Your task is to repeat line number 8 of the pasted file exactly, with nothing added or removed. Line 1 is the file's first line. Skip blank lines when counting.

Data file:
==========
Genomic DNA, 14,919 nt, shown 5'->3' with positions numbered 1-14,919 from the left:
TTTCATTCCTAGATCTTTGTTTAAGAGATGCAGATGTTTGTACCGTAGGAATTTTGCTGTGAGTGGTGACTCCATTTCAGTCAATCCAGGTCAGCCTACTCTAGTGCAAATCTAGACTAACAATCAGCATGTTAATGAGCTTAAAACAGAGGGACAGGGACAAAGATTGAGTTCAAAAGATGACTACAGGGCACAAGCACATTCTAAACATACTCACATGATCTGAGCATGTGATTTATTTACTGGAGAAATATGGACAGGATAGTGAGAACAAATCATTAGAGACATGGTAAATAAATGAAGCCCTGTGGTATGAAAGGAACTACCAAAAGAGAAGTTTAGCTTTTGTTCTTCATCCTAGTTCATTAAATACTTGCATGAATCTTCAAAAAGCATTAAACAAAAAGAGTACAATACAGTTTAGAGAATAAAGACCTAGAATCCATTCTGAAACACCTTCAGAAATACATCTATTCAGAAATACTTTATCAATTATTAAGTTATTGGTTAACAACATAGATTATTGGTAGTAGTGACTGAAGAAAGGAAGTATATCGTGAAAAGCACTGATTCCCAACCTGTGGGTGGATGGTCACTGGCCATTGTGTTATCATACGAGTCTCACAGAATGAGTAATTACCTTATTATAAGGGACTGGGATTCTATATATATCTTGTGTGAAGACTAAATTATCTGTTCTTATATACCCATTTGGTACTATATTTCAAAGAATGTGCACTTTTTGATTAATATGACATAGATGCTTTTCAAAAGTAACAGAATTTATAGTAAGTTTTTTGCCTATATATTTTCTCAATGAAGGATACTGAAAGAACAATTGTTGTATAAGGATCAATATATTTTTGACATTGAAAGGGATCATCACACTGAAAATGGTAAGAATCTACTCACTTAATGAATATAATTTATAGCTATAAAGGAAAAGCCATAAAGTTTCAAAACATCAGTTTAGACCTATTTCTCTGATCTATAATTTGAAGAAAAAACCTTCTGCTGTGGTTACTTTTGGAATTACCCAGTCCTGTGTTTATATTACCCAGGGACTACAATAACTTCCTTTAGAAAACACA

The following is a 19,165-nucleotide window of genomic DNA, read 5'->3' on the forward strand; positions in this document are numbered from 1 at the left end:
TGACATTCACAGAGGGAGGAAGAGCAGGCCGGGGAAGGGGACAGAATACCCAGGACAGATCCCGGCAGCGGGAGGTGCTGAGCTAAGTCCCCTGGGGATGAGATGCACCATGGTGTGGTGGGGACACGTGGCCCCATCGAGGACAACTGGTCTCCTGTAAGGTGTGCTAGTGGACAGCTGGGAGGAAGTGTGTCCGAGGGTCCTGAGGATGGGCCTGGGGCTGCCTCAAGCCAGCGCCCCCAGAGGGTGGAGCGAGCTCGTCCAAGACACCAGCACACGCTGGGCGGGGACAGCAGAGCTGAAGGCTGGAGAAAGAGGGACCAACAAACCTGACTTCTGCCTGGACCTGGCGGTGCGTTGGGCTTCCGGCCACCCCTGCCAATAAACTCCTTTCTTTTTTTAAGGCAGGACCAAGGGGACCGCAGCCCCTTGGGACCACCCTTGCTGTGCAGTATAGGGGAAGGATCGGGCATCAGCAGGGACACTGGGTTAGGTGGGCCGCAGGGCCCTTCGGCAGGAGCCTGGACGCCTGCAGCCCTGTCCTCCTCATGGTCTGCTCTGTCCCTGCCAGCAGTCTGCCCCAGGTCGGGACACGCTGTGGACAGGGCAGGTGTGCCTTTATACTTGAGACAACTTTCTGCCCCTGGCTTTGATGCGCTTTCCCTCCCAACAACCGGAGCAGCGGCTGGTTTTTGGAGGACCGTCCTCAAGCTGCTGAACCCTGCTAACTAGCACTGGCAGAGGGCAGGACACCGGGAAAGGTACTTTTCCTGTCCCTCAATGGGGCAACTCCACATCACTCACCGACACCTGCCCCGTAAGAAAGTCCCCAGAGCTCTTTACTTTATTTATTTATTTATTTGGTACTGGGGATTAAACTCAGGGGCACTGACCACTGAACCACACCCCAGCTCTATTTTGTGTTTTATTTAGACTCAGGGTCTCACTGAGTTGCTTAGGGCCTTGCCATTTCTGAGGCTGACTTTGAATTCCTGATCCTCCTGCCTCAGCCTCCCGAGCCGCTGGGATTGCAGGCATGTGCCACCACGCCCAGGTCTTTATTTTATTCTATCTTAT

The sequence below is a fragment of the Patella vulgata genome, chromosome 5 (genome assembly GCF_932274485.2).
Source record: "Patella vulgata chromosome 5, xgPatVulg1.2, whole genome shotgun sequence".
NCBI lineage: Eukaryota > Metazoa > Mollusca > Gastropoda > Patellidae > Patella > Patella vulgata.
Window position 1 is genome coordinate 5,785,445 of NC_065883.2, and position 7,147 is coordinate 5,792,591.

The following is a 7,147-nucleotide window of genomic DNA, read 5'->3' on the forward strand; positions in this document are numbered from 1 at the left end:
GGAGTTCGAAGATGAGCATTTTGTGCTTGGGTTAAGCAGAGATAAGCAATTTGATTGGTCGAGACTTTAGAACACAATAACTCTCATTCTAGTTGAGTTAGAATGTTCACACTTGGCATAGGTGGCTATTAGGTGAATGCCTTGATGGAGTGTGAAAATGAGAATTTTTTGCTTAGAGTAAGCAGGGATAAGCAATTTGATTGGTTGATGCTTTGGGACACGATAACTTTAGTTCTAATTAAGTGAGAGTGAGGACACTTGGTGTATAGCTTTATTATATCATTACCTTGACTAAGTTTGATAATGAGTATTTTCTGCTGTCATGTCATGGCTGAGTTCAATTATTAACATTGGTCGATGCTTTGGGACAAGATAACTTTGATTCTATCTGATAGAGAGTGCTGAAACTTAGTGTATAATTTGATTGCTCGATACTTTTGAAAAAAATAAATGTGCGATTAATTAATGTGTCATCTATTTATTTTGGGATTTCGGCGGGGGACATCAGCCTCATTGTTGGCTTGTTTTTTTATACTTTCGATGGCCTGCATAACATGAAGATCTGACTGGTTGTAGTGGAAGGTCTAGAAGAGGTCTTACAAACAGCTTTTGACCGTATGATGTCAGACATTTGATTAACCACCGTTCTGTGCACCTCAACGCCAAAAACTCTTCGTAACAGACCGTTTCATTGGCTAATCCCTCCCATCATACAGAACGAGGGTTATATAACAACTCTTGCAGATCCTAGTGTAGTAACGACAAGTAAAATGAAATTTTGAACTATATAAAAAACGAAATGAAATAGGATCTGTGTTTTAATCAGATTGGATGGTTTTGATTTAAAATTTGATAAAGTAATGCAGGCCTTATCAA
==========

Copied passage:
Window position 1 is genome coordinate 5,785,445 of NC_065883.2, and position 7,147 is coordinate 5,792,591.